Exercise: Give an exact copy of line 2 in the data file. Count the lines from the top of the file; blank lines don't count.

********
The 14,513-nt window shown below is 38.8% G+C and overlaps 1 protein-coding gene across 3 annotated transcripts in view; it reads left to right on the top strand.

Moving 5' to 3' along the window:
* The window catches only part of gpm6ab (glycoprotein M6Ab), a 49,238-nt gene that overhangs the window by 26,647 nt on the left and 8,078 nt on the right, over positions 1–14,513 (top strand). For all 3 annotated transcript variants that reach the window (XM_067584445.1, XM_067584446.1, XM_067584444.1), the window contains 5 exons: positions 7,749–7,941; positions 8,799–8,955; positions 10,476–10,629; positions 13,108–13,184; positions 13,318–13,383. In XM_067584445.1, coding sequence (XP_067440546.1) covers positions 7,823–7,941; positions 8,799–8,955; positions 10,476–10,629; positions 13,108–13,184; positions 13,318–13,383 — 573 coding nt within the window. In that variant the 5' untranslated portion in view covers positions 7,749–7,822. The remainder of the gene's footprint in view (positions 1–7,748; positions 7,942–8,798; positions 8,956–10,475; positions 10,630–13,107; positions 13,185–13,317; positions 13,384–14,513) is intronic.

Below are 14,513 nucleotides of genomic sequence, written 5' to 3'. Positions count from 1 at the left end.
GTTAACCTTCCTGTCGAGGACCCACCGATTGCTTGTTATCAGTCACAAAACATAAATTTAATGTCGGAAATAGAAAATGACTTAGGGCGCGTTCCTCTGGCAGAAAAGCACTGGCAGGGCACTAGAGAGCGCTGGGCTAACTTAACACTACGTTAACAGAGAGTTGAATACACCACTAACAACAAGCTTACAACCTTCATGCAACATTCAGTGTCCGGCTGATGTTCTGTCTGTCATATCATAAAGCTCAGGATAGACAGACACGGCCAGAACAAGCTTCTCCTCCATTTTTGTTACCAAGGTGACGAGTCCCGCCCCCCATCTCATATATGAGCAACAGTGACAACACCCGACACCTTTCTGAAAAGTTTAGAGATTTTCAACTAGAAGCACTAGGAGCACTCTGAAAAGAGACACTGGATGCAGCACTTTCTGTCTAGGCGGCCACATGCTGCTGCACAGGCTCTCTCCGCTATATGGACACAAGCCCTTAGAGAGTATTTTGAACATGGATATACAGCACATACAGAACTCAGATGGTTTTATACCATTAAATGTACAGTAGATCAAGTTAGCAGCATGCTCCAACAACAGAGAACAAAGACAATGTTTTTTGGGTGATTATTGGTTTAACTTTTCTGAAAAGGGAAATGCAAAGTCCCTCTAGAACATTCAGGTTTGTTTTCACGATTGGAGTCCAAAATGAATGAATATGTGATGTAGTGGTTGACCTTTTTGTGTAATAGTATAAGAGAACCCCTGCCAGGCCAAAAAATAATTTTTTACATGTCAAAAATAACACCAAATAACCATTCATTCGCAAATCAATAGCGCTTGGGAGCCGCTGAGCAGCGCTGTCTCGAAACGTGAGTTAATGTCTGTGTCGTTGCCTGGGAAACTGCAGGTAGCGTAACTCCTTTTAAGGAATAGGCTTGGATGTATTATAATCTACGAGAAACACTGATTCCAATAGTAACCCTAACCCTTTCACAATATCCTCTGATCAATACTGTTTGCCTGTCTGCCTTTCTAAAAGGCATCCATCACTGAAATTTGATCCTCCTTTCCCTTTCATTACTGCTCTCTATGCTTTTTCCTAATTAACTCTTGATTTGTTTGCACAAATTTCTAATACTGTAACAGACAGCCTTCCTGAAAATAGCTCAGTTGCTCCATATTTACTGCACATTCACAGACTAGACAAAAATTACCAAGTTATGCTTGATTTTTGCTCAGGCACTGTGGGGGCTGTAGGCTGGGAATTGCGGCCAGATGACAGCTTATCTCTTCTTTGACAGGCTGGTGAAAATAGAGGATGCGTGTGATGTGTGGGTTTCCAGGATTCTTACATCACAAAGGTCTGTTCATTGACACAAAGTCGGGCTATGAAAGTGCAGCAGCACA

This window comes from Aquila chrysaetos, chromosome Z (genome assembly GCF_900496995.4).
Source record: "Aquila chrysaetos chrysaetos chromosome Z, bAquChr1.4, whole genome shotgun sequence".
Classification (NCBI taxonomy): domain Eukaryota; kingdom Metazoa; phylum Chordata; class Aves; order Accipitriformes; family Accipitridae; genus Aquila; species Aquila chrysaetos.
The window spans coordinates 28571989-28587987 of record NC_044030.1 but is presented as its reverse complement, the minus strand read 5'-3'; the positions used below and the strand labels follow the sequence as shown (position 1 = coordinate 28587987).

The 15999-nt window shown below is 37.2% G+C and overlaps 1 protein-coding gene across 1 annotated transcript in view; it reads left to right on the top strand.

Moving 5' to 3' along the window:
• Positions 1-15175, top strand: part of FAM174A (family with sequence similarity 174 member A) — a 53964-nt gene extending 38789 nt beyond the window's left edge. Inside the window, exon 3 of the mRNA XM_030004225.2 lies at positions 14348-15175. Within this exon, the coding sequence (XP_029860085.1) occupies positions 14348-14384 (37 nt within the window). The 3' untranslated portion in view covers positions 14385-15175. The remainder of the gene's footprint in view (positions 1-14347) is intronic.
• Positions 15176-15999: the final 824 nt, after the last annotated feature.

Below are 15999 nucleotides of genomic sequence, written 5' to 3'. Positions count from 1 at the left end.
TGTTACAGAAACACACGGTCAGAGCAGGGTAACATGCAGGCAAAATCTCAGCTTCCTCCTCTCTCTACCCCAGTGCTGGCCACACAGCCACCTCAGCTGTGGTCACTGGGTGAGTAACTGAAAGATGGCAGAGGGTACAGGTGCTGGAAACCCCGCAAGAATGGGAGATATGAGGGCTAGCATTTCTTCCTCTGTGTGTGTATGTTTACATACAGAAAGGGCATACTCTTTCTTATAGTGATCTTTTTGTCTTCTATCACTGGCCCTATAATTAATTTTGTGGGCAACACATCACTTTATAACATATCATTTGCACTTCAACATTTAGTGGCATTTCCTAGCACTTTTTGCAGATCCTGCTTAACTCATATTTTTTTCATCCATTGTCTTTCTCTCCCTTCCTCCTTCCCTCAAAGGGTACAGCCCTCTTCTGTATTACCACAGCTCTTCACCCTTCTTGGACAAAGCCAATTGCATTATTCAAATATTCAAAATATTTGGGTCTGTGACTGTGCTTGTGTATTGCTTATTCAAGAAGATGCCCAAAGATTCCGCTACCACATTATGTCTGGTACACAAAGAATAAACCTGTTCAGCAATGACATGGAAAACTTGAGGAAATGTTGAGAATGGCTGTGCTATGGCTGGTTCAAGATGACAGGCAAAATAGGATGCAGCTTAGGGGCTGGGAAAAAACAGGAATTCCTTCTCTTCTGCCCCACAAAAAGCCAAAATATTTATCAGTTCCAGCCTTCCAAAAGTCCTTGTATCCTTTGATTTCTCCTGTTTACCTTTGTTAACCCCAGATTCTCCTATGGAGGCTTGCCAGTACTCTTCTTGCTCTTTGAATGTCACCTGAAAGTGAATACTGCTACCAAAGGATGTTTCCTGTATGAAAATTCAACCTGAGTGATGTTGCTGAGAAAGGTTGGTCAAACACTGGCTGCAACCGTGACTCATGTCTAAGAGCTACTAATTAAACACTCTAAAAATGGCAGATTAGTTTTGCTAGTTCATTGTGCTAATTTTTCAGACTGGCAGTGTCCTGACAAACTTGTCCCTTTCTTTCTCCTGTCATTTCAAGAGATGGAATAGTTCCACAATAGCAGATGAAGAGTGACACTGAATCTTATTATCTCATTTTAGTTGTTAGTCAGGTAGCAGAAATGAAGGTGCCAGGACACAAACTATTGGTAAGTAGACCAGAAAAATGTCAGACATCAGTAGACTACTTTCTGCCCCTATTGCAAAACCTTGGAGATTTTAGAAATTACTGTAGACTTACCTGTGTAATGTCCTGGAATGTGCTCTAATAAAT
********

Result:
Moving 5' to 3' along the window: